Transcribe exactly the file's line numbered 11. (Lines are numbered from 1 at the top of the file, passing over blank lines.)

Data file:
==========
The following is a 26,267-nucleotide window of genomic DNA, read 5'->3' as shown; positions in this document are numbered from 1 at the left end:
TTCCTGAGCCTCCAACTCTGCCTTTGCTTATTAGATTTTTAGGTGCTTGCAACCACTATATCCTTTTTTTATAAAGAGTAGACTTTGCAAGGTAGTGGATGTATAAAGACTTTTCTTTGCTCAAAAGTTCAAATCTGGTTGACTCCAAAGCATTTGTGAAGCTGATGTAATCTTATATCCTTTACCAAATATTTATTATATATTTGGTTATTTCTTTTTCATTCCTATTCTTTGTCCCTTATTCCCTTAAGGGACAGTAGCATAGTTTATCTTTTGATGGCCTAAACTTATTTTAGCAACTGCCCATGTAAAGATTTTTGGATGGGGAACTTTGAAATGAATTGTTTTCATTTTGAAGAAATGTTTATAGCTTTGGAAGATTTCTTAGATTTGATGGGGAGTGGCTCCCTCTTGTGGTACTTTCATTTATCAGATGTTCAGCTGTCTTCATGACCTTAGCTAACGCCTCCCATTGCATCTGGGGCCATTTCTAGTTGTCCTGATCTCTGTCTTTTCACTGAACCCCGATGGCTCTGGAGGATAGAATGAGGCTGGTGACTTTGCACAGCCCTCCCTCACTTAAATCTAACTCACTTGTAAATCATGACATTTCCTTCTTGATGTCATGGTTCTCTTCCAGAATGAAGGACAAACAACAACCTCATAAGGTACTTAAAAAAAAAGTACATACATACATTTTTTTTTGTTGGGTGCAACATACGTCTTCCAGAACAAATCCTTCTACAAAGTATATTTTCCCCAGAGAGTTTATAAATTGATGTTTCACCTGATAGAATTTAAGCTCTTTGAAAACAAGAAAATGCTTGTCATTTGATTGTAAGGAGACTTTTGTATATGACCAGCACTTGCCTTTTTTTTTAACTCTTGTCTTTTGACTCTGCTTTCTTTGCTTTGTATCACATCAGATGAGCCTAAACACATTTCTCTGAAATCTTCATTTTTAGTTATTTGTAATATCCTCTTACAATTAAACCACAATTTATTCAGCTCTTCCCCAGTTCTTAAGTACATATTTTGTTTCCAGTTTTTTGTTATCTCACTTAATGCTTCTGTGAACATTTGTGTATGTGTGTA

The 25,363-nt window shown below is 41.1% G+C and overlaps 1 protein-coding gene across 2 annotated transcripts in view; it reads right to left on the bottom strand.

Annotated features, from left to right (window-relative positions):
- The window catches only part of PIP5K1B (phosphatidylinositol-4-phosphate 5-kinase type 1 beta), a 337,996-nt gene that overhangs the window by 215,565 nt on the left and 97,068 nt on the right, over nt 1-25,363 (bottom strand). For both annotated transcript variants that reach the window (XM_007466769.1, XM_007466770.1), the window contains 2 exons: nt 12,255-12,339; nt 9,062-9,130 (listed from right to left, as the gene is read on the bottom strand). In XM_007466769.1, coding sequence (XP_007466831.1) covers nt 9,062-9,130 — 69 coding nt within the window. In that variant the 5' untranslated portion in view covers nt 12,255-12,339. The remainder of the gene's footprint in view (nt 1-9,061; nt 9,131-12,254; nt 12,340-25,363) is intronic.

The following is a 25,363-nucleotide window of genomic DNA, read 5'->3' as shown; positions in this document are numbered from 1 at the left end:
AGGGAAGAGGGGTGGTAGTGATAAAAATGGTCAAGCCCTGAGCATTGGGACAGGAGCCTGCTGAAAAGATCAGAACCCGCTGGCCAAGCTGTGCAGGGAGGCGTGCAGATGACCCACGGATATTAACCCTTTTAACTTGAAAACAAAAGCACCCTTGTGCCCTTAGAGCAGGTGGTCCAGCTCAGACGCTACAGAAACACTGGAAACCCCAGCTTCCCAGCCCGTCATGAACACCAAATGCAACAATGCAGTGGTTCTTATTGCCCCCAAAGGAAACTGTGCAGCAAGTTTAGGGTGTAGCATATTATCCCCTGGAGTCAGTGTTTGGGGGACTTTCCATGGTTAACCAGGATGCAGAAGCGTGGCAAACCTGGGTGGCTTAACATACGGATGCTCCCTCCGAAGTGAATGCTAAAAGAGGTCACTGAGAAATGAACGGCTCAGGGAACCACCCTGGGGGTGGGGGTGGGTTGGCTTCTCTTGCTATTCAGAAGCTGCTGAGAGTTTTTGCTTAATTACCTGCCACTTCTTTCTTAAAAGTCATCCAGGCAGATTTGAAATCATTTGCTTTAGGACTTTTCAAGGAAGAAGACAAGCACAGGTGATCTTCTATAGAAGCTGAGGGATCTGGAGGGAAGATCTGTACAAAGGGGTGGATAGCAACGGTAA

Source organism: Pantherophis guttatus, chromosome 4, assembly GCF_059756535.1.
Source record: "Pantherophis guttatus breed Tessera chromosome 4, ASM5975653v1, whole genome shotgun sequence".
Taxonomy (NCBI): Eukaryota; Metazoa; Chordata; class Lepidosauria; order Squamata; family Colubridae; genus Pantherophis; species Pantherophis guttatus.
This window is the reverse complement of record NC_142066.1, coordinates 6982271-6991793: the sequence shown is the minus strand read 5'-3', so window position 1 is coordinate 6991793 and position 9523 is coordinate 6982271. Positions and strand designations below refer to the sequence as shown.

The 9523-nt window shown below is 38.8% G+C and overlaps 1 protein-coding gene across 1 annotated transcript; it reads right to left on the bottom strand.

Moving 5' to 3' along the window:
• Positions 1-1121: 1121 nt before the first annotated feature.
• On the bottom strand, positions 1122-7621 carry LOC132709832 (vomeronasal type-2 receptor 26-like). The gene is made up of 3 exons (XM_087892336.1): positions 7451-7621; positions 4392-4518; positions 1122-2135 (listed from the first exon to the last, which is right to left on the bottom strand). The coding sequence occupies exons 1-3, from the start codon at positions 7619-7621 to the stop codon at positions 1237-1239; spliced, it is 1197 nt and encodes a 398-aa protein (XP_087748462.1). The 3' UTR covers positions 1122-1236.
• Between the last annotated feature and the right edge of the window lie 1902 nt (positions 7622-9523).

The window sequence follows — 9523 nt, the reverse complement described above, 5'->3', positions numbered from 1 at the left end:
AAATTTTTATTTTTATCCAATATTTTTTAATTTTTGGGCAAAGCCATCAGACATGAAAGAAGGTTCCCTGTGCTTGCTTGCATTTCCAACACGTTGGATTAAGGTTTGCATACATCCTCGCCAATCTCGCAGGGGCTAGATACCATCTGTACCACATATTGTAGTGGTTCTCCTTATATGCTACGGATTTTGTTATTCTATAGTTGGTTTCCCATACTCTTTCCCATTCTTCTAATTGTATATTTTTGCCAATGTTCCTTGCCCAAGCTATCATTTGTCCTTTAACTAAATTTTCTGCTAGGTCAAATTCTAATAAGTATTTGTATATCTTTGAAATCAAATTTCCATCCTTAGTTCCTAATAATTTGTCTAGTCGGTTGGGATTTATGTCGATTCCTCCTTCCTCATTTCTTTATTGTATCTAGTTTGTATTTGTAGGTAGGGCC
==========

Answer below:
This window is the reverse complement of record NC_142066.1, coordinates 6982271-6991793: the sequence shown is the minus strand read 5'-3', so window position 1 is coordinate 6991793 and position 9523 is coordinate 6982271. Positions and strand designations below refer to the sequence as shown.